The Christian And Politics

For me, stepping into that voting booth the first time was a sort of rite of passage. I was, at last, really and truly, grown up. At least enough to vote.

And back in that day, we were taught in school that voting was not a privilege. It was a responsibility—a civic responsibility no less important than following the laws of the land. Voting was nothing short of doing the bare minimum for the community in which I lived.

Still, that first time punching a hole into the computer ballot didn’t feel weighty due to a sense of duty. It made me feel empowered. After all, I was transitioning into the world of adulthood. I now had a say in Things.

Unfortunately, that attitude didn’t last long. First came the results reporting—radio and TV routinely projecting winners before the polls closed on the West Coast. Often I would be driving home from work, planning to vote on the way, only to hear who would be the winners. So why should I bother?

Eventually such premature reporting was banned, but by this time, I’d seen a trend. In the gerrymandered district I lived in, nearly all of the local and state offices went to the candidate I opposed. My vote was not changing anything. My vote wasn’t really counting for anything.

And still I voted. Because I learned it is my civic duty.

The more I have come to understand my role as a Christian, the more I am willing, even eager, to do my duty.

The concept of doing ones’ duty is quite unpopular these days. In its place we have admonitions to be true to ourselves. Presumably that means, if I don’t feel like voting, then by all means, I shouldn’t vote. To do so when I had no desire to, would be hypocritical. 🙄

Interestingly, Christians seem to be at a divide when it comes to the issue of politics. What should be our role?

Some have jumped on the Focus on the Family bandwagon to transform the “Moral Majority” from silent to vocal. Others have rallied around preachers like Alistair Begg who says our efforts should be toward making disciples and our focus on things eternal. After all, this world is not our home; we are renting space, not buying.

Today the Campus Crusade sponsored program, Family Life Today discussed this issue. Author and guest Wayne Grudem discussed his book, Politics – According to the Bible: A Comprehensive Resource for Understanding Modern Political Issues in Light of Scripture.

What I liked most about the discussion was the admonition to take our place in the public arena when it comes to discussing issues of morality and ethics. Why should Christians be silent? Why should we withdraw?

Mr. Grudem made an excellent point about the various people in the Bible—from Esther and her uncle to Daniel and Nehemiah—who had influence and responsibility in foreign governments. Not just in the theocracy or even the monarchy of Israel. These various individuals held sway over kings and governors (think Paul). They held high office. And God used them in significant ways.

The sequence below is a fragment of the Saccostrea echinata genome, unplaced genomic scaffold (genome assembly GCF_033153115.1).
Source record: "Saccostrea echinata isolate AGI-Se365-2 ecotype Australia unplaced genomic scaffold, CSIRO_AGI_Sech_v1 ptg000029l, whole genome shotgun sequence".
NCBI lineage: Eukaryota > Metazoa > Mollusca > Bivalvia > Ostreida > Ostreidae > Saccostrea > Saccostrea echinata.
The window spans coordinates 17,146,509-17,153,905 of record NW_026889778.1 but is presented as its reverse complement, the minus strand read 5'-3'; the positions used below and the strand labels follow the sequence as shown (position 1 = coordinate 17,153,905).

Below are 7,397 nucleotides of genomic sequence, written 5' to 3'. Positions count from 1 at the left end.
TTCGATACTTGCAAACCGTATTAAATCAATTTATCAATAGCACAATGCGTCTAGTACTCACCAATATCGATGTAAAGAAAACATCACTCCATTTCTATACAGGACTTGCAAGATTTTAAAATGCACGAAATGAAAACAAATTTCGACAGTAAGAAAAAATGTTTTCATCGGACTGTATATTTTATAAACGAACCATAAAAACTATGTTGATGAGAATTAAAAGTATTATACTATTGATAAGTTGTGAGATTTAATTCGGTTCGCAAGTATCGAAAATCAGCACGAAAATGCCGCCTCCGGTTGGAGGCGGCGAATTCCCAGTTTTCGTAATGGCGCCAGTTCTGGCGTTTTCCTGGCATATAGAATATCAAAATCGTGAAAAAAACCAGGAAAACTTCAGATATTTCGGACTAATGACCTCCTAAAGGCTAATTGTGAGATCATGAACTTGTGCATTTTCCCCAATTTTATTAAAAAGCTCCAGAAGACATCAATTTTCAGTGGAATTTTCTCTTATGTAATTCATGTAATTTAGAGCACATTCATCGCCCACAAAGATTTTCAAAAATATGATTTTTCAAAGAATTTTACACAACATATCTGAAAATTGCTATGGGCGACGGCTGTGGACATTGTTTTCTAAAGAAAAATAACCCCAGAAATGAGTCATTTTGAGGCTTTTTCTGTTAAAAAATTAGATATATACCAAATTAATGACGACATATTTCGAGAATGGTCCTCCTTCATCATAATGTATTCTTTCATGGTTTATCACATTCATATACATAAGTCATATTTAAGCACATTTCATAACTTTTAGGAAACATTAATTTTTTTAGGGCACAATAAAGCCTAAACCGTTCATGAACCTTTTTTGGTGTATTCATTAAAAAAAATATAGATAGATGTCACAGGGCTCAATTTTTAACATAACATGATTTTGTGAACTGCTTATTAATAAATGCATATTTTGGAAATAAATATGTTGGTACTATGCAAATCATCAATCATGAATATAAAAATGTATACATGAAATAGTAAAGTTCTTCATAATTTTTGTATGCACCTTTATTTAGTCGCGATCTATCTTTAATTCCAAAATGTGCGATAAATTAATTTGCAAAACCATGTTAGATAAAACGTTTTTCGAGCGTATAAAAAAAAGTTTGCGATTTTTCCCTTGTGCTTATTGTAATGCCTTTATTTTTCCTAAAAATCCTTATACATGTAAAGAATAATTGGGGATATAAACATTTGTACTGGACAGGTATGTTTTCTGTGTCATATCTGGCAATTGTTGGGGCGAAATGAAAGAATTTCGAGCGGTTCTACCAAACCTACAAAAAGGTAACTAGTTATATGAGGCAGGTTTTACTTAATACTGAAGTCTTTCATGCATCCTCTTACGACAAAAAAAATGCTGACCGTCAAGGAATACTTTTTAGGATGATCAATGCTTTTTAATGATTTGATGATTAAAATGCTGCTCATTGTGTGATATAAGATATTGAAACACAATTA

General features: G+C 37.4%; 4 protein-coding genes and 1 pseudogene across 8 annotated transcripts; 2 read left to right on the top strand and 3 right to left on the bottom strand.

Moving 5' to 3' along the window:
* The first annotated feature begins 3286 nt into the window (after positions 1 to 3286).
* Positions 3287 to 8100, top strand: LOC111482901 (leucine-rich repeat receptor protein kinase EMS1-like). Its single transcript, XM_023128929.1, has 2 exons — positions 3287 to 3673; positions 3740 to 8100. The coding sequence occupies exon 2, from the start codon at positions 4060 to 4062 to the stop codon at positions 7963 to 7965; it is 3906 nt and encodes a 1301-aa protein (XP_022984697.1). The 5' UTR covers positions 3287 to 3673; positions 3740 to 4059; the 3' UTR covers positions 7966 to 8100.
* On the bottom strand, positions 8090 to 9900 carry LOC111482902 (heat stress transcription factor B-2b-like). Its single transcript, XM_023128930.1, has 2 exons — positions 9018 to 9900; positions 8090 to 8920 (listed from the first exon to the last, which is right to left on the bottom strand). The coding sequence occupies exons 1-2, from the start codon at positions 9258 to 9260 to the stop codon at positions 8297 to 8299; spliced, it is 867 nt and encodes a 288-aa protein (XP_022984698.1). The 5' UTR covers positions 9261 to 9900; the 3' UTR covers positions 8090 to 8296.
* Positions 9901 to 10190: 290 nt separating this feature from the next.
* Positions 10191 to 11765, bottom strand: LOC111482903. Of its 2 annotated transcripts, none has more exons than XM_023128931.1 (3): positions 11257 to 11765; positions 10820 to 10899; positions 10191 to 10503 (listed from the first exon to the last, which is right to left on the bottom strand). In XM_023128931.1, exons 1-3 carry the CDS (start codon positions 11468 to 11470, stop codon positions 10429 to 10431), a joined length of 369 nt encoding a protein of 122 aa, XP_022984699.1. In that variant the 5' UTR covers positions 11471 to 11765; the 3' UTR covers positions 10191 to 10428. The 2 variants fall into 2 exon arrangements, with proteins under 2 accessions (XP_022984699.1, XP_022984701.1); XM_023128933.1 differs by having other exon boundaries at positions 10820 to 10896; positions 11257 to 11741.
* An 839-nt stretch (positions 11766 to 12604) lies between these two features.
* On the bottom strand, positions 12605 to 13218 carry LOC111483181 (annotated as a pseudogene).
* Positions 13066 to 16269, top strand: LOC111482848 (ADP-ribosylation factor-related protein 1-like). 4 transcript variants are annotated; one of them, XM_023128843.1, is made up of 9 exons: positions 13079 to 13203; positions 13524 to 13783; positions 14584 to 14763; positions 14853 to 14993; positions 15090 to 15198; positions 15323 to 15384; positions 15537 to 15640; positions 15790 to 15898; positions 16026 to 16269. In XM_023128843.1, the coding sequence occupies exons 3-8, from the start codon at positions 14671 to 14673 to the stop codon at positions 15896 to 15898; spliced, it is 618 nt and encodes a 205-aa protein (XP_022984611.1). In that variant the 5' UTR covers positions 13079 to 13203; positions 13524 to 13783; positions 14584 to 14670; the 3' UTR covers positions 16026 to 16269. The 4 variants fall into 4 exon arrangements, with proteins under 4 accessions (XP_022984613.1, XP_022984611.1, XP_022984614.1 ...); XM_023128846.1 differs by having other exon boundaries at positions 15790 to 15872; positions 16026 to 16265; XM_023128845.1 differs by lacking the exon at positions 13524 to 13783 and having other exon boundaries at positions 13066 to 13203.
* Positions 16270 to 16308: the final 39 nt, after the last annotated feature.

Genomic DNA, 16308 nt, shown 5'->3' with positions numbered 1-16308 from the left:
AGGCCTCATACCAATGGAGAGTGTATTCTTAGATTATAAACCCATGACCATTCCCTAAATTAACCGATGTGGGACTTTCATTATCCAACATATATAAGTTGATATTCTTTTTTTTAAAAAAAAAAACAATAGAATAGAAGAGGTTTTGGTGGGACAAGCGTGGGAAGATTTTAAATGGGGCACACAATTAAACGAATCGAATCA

What I liked least was Mr. Grudem hedging by saying he thinks the Bible is saying this or that about our role. In other words, he admits some of his positions are formed by his own interpretation of the Bible.

I realize it is harder and harder to reach a consensus when it comes to declaring what the Bible says. But some things are clear. For instance, God says in Proverbs that He hates lies. The gospel writers record Jesus as saying that Satan is a liar and the father of lies. It would be contradictory, then for a Christian to formulate a principle that says lying is expected behavior. In other words, the Bible is clear on this point.

I would like to have seen Mr. Grudem restrict his positions to those things we can say unequivocally are clear in the Bible. Nevertheless, he gave me lots to think about when it comes to the idea of voicing our opinions in the public arena.

What is your view of the Christian’s role in politics?

Published in: on October 28, 2010 at 6:09 pm  Comments (11)  
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  1. Becky, I think you hit the nail on the head! It’s our civic duty, and God expects us to be salt and light in our duty to the nation we live in here on earth as well as in our personal daily lives.


  2. P.S.; Since I won’t be able to vote on Tuesday, I voted early. 😀


  3. Becky, my copy of Politics According to the Bible arrived earlier this month (for me, it was like Christmas came early this year). For several years Grudem has been one of my favorite writers; he is skilled at doctrine-wrangling, demonstrating a key awareness of how to read Scripture, synthesize and understand its truths, and live them out in love.

    What “sold” the book to me was a preview of his first chapter, in which he outlines five wrong ideas Christians have had about government. (I overviewed that preview, and linked to the free PDF download of the chapter, on YeHaveHeard.)

    Grudem critiques the overdone “Moral Majority” type activism (though says fewer Christians really believe this than the world likes to think), along with the notion that, as you described it, our efforts should be toward making disciples and our focus on things eternal. After all, this world is not our home; we are renting space, not buying.”

    I did not know this was Begg’s view; instead, Grudem reluctantly critiques the this-world-is-not-our-home-so-we-should-just-preach-the-Gospel stuff from John MacArthur. Grudem reminds readers that God has left us on Earth for a reason, to evangelize and teach people all that Christ has commanded (the words of the Great Commission), and surely that doesn’t just include “spiritual” truths but also includes how the Gospel affects society and common-grace morality and government.

    What I liked least was Mr. Grudem hedging by saying he thinks the Bible is saying this or that about our role. In other words, he admits some of his positions are formed by his own interpretation of the Bible.